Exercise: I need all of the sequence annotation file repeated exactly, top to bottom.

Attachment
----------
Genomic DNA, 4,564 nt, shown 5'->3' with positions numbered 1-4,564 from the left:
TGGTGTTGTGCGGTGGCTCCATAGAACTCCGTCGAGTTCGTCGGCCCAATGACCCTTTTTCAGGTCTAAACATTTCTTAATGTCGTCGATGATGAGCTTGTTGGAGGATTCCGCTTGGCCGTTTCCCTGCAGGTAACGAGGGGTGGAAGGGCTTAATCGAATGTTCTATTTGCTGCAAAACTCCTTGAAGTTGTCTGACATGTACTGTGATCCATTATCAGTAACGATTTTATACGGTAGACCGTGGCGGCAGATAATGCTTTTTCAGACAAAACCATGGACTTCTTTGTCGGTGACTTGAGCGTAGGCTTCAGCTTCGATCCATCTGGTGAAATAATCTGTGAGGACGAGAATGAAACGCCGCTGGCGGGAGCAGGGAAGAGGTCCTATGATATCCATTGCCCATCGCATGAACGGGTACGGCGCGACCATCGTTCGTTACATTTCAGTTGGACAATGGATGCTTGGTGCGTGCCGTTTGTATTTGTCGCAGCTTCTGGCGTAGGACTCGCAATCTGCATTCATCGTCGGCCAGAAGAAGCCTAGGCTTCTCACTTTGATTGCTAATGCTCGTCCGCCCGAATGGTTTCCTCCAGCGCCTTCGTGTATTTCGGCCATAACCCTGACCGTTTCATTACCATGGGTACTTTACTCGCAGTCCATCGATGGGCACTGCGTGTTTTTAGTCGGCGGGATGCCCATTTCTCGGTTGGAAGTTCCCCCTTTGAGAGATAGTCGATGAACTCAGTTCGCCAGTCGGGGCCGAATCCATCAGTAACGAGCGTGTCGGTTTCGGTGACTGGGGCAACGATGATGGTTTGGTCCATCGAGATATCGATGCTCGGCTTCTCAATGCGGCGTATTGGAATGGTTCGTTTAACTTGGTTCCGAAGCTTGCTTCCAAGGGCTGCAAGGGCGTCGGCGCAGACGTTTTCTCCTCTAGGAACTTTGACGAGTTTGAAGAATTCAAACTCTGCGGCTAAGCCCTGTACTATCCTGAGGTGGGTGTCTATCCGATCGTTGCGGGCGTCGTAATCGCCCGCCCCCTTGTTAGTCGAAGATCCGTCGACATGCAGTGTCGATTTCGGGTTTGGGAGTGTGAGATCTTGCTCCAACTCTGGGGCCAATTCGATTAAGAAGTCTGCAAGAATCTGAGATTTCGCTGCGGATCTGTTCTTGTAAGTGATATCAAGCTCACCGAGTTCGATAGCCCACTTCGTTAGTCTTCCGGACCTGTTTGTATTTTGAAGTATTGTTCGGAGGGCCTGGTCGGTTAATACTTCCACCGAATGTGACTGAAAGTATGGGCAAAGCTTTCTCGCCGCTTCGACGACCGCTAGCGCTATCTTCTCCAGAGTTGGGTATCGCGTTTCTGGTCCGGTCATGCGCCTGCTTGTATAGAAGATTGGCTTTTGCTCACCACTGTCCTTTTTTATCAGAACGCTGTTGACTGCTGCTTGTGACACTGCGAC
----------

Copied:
Genomic DNA, 4,564 nt, shown 5'->3' with positions numbered 1-4,564 from the left:
TGGTGTTGTGCGGTGGCTCCATAGAACTCCGTCGAGTTCGTCGGCCCAATGACCCTTTTTCAGGTCTAAACATTTCTTAATGTCGTCGATGATGAGCTTGTTGGAGGATTCCGCTTGGCCGTTTCCCTGCAGGTAACGAGGGGTGGAAGGGCTTAATCGAATGTTCTATTTGCTGCAAAACTCCTTGAAGTTGTCTGACATGTACTGTGATCCATTATCAGTAACGATTTTATACGGTAGACCGTGGCGGCAGATAATGCTTTTTCAGACAAAACCATGGACTTCTTTGTCGGTGACTTGAGCGTAGGCTTCAGCTTCGATCCATCTGGTGAAATAATCTGTGAGGACGAGAATGAAACGCCGCTGGCGGGAGCAGGGAAGAGGTCCTATGATATCCATTGCCCATCGCATGAACGGGTACGGCGCGACCATCGTTCGTTACATTTCAGTTGGACAATGGATGCTTGGTGCGTGCCGTTTGTATTTGTCGCAGCTTCTGGCGTAGGACTCGCAATCTGCATTCATCGTCGGCCAGAAGAAGCCTAGGCTTCTCACTTTGATTGCTAATGCTCGTCCGCCCGAATGGTTTCCTCCAGCGCCTTCGTGTATTTCGGCCATAACCCTGACCGTTTCATTACCATGGGTACTTTACTCGCAGTCCATCGATGGGCACTGCGTGTTTTTAGTCGGCGGGATGCCCATTTCTCGGTTGGAAGTTCCCCCTTTGAGAGATAGTCGATGAACTCAGTTCGCCAGTCGGGGCCGAATCCATCAGTAACGAGCGTGTCGGTTTCGGTGACTGGGGCAACGATGATGGTTTGGTCCATCGAGATATCGATGCTCGGCTTCTCAATGCGGCGTATTGGAATGGTTCGTTTAACTTGGTTCCGAAGCTTGCTTCCAAGGGCTGCAAGGGCGTCGGCGCAGACGTTTTCTCCTCTAGGAACTTTGACGAGTTTGAAGAATTCAAACTCTGCGGCTAAGCCCTGTACTATCCTGAGGTGGGTGTCTATCCGATCGTTGCGGGCGTCGTAATCGCCCGCCCCCTTGTTAGTCGAAGATCCGTCGACATGCAGTGTCGATTTCGGGTTTGGGAGTGTGAGATCTTGCTCCAACTCTGGGGCCAATTCGATTAAGAAGTCTGCAAGAATCTGAGATTTCGCTGCGGATCTGTTCTTGTAAGTGATATCAAGCTCACCGAGTTCGATAGCCCACTTCGTTAGTCTTCCGGACCTGTTTGTATTTTGAAGTATTGTTCGGAGGGCCTGGTCGGTTAATACTTCCACCGAATGTGACTGAAAGTATGGGCAAAGCTTTCTCGCCGCTTCGACGACCGCTAGCGCTATCTTCTCCAGAGTTGGGTATCGCGTTTCTGGTCCGGTCATGCGCCTGCTTGTATAGAAGATTGGCTTTTGCTCACCACTGTCCTTTTTTATCAGAACGCTGTTGACTGCTGCTTGTGACACTGCGAC